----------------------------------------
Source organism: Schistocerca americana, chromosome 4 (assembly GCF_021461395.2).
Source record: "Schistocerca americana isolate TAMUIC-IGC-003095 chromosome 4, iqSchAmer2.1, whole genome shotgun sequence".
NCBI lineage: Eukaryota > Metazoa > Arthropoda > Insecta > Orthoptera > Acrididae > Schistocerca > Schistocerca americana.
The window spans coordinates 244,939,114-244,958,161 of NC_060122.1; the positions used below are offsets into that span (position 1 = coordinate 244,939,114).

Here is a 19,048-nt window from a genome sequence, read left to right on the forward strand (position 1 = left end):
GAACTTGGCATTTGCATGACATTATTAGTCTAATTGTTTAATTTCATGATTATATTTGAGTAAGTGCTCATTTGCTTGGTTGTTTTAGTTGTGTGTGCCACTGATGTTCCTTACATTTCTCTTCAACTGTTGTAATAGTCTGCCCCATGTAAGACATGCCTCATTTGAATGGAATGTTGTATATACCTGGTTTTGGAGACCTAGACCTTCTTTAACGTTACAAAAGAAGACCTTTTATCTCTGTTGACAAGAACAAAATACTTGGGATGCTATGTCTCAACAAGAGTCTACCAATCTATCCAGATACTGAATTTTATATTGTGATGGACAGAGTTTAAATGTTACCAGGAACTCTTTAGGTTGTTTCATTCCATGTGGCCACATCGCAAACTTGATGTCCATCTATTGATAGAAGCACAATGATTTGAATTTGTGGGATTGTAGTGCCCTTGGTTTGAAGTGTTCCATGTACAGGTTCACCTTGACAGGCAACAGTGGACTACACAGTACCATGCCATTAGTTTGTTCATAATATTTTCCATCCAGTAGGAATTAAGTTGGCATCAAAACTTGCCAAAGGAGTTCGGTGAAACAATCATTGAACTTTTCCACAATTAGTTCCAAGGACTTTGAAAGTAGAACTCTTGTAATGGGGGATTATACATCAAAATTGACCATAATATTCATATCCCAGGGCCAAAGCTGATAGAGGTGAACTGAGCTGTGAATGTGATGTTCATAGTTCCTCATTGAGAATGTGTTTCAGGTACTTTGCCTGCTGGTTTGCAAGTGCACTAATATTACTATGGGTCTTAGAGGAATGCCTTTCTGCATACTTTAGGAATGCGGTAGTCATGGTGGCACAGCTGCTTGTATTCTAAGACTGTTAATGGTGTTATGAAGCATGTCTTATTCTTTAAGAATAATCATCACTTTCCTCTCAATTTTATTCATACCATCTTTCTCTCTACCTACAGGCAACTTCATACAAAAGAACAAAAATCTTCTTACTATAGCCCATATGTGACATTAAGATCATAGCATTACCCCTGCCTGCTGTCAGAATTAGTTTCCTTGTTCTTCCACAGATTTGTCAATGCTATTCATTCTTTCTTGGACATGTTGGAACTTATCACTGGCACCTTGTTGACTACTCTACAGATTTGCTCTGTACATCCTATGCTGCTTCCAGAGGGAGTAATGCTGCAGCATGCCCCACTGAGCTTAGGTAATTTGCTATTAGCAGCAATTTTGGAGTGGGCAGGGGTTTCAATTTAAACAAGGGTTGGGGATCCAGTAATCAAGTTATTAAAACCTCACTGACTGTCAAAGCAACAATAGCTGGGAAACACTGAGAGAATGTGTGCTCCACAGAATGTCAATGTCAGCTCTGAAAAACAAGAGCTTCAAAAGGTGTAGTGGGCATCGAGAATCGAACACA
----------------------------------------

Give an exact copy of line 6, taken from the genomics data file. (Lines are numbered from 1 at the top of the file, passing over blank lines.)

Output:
GAACTTGGCATTTGCATGACATTATTAGTCTAATTGTTTAATTTCATGATTATATTTGAGTAAGTGCTCATTTGCTTGGTTGTTTTAGTTGTGTGTGCCACTGATGTTCCTTACATTTCTCTTCAACTGTTGTAATAGTCTGCCCCATGTAAGACATGCCTCATTTGAATGGAATGTTGTATATACCTGGTTTTGGAGACCTAGACCTTCTTTAACGTTACAAAAGAAGACCTTTTATCTCTGTTGACAAGAACAAAATACTTGGGATGCTATGTCTCAACAAGAGTCTACCAATCTATCCAGATACTGAATTTTATATTGTGATGGACAGAGTTTAAATGTTACCAGGAACTCTTTAGGTTGTTTCATTCCATGTGGCCACATCGCAAACTTGATGTCCATCTATTGATAGAAGCACAATGATTTGAATTTGTGGGATTGTAGTGCCCTTGGTTTGAAGTGTTCCATGTACAGGTTCACCTTGACAGGCAACAGTGGACTACACAGTACCATGCCATTAGTTTGTTCATAATATTTTCCATCCAGTAGGAATTAAGTTGGCATCAAAACTTGCCAAAGGAGTTCGGTGAAACAATCATTGAACTTTTCCACAATTAGTTCCAAGGACTTTGAAAGTAGAACTCTTGTAATGGGGGATTATACATCAAAATTGACCATAATATTCATATCCCAGGGCCAAAGCTGATAGAGGTGAACTGAGCTGTGAATGTGATGTTCATAGTTCCTCATTGAGAATGTGTTTCAGGTACTTTGCCTGCTGGTTTGCAAGTGCACTAATATTACTATGGGTCTTAGAGGAATGCCTTTCTGCATACTTTAGGAATGCGGTAGTCATGGTGGCACAGCTGCTTGTATTCTAAGACTGTTAATGGTGTTATGAAGCATGTCTTATTCTTTAAGAATAATCATCACTTTCCTCTCAATTTTATTCATACCATCTTTCTCTCTACCTACAGGCAACTTCATACAAAAGAACAAAAATCTTCTTACTATAGCCCATATGTGACATTAAGATCATAGCATTACCCCTGCCTGCTGTCAGAATTAGTTTCCTTGTTCTTCCACAGATTTGTCAATGCTATTCATTCTTTCTTGGACATGTTGGAACTTATCACTGGCACCTTGTTGACTACTCTACAGATTTGCTCTGTACATCCTATGCTGCTTCCAGAGGGAGTAATGCTGCAGCATGCCCCACTGAGCTTAGGTAATTTGCTATTAGCAGCAATTTTGGAGTGGGCAGGGGTTTCAATTTAAACAAGGGTTGGGGATCCAGTAATCAAGTTATTAAAACCTCACTGACTGTCAAAGCAACAATAGCTGGGAAACACTGAGAGAATGTGTGCTCCACAGAATGTCAATGTCAGCTCTGAAAAACAAGAGCTTCAAAAGGTGTAGTGGGCATCGAGAATCGAACACA